The Lutea Board failed to recognise compliance reporting as being inadequate to enable it to exercise appropriate oversight of compliance matters”.

It’s easy of course to be critical after the event, but the simple fact is that such root causes were capable of being identified and  rectified through a culture assessment but sadly the board was not sufficiently astute to reach out and undertake such an assessment leading to disastrous consequences for the business and two of the directors now banned from employment in the finance industry. Lutea is not an isolated case of course. Peruse any regulators website and review public statements and common AML cultural themes begin to emerge that all point to one thing – a poor AML culture particularly in relation to anti money laundering matters.

Staff are usually aware if the ship is being steered by the Board towards the rocks and if the culture is one of blaming others and wilful blindness particularly in relation to AML then they simply move on to avoid the risk of being associated with a Lutea type scenario.  Compliance failures are rarely, if ever, unknown within a company, people know and either choose to keep quiet or are told to keep quite (Danske Bank being probably the most significant example). Regulators have been quick to appreciate staff turnover can be a red flag and now conduct what they term as exit interviews with senior compliance staff to sharpen their assessment of the AML culture within the business. The risks associated with failing to assess your AML culture has never been greater.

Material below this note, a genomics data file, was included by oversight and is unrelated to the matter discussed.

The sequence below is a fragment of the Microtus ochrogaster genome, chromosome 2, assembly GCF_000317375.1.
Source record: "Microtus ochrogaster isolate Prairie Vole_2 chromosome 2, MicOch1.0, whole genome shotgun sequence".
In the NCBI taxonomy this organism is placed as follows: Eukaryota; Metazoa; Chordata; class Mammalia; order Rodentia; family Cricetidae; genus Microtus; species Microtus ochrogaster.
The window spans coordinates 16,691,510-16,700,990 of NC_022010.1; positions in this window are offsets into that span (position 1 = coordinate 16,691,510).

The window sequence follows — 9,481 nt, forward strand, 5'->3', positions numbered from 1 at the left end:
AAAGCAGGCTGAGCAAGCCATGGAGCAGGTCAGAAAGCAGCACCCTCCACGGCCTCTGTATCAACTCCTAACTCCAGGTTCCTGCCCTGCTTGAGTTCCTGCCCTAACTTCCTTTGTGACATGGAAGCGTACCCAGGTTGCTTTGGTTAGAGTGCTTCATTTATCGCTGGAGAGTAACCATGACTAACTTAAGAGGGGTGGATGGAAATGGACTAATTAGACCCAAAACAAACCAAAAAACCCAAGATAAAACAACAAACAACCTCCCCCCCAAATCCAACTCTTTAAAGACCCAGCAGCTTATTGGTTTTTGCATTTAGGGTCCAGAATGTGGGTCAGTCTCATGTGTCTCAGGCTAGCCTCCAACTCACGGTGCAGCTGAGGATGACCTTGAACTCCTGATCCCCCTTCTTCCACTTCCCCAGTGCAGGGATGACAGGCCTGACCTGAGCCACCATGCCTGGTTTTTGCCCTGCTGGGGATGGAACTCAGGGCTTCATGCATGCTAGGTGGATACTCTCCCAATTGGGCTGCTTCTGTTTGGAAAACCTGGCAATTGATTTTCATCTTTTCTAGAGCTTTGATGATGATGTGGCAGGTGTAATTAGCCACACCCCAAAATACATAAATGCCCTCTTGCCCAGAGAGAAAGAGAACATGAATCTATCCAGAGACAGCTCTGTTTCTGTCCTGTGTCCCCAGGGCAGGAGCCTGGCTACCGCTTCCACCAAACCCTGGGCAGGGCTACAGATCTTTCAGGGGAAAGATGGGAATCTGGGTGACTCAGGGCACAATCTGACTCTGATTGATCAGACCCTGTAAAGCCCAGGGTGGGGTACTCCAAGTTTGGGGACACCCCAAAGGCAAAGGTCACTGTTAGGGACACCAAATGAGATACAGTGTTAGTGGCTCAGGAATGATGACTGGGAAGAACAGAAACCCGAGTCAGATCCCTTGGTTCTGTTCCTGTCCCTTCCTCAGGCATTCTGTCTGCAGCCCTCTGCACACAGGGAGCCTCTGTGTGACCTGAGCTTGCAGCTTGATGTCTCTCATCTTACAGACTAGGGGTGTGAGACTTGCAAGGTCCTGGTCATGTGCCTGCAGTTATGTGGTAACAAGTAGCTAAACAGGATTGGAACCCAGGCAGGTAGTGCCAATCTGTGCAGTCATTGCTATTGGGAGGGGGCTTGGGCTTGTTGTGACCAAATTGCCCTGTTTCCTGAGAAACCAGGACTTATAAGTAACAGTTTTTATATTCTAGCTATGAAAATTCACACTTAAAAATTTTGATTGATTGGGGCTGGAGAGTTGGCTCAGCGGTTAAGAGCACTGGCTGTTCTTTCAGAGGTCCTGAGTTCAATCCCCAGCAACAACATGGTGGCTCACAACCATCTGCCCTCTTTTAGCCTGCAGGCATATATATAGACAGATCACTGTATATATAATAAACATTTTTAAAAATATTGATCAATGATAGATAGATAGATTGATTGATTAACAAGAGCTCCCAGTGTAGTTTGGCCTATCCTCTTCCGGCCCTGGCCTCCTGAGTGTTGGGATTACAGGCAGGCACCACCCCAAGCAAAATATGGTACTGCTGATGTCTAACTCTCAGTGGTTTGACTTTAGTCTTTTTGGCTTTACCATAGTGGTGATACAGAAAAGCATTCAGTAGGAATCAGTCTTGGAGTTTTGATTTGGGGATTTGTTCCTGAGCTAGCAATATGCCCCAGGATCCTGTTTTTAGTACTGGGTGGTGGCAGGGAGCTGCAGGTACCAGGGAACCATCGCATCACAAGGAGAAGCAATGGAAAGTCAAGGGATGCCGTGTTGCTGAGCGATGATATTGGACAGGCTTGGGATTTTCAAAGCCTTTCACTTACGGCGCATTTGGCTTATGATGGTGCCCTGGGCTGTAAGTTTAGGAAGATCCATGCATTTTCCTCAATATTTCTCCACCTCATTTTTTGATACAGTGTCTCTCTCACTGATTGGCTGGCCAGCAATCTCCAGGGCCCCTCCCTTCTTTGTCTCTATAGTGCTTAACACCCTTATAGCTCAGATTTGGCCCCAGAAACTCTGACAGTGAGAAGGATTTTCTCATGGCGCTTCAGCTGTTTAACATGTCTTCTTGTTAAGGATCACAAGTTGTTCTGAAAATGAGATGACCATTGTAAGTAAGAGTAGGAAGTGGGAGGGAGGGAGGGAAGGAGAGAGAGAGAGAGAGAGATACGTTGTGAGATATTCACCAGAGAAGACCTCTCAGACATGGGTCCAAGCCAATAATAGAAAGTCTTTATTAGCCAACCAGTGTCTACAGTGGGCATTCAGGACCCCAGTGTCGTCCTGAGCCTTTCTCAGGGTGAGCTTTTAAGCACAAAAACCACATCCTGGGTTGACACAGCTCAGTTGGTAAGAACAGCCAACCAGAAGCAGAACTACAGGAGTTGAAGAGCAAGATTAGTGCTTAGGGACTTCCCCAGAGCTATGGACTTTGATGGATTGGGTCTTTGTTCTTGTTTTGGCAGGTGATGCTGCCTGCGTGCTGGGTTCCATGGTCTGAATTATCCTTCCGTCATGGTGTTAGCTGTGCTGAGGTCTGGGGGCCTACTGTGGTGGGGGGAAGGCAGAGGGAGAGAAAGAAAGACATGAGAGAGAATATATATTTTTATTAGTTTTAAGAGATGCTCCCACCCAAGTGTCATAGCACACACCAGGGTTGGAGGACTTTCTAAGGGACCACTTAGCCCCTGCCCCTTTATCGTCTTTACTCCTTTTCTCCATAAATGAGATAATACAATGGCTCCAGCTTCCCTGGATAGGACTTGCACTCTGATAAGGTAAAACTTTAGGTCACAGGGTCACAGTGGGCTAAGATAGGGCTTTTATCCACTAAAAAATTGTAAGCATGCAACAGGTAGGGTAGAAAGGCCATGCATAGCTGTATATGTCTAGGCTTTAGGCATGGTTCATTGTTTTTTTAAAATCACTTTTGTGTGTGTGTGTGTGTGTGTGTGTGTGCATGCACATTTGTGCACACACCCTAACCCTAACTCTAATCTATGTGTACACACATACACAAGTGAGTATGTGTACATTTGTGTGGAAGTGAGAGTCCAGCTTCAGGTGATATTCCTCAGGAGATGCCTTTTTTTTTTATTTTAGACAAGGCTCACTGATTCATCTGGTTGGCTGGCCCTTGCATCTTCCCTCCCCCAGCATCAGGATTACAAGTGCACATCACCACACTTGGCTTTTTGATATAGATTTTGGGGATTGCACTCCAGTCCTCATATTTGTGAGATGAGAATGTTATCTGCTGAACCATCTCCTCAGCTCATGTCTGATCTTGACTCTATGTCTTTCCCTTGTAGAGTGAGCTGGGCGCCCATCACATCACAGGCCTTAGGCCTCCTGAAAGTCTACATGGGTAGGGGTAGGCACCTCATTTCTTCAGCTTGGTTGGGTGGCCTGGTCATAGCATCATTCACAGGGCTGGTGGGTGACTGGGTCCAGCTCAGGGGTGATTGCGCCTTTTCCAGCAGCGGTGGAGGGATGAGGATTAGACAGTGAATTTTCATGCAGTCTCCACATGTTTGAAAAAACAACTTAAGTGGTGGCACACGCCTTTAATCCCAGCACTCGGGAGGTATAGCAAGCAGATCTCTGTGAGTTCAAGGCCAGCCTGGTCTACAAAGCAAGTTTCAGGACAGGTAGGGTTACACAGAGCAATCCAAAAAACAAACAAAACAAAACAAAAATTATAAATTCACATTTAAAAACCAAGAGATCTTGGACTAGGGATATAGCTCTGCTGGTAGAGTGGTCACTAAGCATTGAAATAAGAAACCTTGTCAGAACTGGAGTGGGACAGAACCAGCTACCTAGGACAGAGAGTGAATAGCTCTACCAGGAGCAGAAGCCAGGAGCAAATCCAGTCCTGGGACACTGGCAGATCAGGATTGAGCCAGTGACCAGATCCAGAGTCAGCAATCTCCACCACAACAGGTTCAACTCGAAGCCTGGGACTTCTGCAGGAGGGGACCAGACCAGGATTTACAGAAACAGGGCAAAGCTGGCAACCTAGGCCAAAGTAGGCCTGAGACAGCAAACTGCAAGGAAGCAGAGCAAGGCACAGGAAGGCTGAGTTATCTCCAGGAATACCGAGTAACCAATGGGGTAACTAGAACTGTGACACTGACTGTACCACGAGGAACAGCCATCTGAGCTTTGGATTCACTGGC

The forward thinking and successful firms are not afraid to seek independent assistance to boldly critique their own performance and actually promote constructive feedback from their work force.  Such an approach sends a powerful message to both the workforce and the Regulator and suggests a proactive approach message in managing risk.  So, if a positive AML culture equals success, why are  firms so reluctance to assess the strength of their culture and seek ways to improve it even further? Surely not doing so is a red flag in itself?

Perhaps if the Board of Lutea had taken heed of the famous quote from Peter Drucker, “Culture eats strategy for breakfast” they could have avoided the catastrophic intervention of their regulator. The Post Office debacle fuelled no doubt by the next few months of ongoing public Inquiry revelations arising from former staff members of both the Post Office and Fujitsu will only prompt a renewed push to focus on how firms can harvest information from their workforce more effectively to prevent  them blindly slipping into either regulatory or criminal Armageddon.  Be in no doubt at some stage a regulator is going to ask the question, “when was the last time you assessed your AML culture?

If you would like to learn more about unique and comprehensive ways of measuring and assessing  your AML culture via your workforce and benchmarking your firm against the industry average in applying the AML requirements please contact Barry Faudemer.